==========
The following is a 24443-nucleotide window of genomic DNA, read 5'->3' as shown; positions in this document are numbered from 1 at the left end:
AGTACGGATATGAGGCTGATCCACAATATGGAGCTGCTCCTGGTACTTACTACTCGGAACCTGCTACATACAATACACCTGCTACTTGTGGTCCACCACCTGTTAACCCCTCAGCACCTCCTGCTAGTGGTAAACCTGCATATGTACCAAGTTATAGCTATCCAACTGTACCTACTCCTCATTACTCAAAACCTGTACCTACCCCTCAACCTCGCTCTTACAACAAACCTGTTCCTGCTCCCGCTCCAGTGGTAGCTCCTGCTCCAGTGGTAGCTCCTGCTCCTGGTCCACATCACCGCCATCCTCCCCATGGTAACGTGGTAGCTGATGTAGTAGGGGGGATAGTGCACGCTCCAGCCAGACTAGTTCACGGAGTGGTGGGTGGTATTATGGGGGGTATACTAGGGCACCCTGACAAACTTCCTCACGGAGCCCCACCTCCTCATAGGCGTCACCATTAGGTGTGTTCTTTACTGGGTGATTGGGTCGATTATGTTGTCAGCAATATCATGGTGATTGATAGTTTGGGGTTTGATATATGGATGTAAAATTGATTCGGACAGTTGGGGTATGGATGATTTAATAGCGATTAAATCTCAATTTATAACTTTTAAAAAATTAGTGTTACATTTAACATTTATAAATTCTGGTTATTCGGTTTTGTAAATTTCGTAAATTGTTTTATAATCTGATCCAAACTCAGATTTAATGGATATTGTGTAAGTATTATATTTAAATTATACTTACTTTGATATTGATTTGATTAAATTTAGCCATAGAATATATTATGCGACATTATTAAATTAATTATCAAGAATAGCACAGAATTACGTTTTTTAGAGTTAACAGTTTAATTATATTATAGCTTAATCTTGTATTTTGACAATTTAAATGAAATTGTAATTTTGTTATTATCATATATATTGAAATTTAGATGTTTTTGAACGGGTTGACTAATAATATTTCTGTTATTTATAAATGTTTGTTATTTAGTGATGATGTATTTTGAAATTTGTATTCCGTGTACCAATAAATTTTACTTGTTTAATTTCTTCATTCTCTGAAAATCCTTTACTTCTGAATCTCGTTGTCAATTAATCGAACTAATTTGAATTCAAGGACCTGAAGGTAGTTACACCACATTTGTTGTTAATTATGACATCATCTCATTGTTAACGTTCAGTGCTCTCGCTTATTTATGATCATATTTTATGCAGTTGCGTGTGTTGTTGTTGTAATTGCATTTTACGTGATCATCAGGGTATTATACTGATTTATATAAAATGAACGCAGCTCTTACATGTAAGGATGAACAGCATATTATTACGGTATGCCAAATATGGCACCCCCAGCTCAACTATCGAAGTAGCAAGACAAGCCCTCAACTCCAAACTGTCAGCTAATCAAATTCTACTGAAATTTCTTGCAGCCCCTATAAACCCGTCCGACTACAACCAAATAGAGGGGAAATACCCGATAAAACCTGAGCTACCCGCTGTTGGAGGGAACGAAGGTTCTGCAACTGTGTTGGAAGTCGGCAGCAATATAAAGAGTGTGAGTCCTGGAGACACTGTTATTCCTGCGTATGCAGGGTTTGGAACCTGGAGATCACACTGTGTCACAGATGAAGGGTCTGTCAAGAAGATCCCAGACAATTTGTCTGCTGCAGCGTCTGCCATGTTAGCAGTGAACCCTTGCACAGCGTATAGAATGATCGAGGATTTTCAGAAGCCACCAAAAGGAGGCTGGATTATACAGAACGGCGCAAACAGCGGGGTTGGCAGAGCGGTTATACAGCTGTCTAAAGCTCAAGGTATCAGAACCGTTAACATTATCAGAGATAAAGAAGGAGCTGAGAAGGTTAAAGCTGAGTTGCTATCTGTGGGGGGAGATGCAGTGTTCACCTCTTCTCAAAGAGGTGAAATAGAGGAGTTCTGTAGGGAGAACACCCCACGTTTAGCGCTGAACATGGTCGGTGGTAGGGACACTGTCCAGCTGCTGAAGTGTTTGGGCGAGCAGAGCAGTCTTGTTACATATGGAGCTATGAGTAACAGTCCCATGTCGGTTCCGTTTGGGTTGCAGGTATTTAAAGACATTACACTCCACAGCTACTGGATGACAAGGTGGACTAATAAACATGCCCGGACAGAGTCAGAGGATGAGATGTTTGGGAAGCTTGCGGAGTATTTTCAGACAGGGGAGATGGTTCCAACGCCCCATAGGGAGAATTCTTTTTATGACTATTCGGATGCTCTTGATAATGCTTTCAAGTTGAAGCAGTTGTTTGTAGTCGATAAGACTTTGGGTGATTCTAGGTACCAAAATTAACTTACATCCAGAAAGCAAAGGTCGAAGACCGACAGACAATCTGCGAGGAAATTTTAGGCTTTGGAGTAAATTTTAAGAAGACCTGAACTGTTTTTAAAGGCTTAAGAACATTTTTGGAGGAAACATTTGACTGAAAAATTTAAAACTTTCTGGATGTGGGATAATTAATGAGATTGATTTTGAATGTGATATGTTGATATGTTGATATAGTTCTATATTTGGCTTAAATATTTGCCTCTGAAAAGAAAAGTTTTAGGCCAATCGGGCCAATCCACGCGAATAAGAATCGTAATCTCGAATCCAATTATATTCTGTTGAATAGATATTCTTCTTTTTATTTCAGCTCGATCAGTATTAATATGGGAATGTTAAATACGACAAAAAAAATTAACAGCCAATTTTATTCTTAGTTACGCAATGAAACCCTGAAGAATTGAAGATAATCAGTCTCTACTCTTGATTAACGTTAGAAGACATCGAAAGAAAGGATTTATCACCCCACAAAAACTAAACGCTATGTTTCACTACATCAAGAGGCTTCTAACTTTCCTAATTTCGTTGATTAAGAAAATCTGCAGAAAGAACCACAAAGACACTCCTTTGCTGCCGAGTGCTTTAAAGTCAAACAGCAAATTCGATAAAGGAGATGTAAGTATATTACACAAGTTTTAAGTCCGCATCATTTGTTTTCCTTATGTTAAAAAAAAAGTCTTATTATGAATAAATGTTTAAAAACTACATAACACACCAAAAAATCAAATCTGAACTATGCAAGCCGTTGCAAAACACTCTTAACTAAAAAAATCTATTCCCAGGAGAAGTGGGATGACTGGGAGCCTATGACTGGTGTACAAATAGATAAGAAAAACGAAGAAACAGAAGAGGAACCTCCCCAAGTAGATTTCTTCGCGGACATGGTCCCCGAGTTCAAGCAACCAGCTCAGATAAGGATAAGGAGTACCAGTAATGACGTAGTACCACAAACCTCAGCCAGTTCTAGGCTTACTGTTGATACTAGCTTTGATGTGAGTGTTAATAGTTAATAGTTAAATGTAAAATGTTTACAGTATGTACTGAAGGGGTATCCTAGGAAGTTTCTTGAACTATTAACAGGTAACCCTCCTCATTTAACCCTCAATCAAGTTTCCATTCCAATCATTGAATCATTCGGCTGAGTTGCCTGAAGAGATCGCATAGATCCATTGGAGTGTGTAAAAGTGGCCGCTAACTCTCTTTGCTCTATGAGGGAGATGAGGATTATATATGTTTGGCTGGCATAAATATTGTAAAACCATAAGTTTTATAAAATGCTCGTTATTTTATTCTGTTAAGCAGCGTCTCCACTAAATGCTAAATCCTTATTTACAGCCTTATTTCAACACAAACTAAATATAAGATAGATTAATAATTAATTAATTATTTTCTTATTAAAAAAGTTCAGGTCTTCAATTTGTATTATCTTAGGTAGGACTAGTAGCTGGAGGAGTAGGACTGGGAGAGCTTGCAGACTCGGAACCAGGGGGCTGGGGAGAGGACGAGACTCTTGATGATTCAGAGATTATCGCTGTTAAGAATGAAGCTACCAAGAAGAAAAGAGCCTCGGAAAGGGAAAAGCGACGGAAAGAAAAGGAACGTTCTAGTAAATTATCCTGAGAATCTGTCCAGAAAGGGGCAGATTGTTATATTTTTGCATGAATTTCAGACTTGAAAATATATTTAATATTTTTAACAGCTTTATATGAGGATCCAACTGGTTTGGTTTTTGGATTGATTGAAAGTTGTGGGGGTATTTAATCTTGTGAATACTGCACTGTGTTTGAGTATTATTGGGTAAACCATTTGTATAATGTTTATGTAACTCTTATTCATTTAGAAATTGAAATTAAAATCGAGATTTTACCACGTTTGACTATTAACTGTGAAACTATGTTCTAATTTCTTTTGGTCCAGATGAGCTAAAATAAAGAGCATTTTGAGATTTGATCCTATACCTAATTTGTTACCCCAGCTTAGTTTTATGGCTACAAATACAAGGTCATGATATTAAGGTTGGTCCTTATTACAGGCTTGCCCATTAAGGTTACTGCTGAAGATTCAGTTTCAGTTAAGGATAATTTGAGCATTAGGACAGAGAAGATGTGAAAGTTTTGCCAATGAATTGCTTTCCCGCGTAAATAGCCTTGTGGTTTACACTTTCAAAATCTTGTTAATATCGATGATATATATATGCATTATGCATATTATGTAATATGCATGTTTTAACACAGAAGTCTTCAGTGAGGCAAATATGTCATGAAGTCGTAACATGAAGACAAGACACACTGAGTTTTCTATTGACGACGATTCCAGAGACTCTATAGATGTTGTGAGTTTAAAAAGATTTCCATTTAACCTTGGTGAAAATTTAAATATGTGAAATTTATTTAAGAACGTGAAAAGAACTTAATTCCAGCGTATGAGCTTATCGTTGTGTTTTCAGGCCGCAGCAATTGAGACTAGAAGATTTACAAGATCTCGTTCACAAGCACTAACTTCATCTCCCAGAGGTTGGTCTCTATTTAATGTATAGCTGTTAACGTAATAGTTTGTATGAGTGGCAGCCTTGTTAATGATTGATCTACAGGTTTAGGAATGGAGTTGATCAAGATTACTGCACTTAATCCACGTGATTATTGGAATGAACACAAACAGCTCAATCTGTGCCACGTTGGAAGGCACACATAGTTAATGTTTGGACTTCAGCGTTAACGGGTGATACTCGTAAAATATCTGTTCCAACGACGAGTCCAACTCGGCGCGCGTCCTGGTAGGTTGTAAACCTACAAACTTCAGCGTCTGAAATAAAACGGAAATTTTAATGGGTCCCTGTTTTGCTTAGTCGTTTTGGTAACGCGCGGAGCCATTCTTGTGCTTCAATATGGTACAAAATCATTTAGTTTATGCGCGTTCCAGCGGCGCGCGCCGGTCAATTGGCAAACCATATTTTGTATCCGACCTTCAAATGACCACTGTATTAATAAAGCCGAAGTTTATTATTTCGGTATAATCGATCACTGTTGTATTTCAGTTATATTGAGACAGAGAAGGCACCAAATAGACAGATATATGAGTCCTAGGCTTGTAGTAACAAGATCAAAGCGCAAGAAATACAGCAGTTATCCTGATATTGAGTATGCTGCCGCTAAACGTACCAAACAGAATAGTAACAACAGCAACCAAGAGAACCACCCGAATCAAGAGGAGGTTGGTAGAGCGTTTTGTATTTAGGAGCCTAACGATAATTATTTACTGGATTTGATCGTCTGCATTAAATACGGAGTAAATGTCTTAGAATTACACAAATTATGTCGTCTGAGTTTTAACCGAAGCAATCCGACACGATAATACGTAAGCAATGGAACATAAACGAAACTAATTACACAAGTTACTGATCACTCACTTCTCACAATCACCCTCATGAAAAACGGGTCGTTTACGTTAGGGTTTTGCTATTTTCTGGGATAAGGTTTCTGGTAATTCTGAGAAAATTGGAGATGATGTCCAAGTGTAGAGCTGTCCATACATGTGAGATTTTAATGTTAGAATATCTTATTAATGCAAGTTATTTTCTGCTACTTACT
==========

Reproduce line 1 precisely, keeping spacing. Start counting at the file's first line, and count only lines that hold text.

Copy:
The following is a 24443-nucleotide window of genomic DNA, read 5'->3' as shown; positions in this document are numbered from 1 at the left end: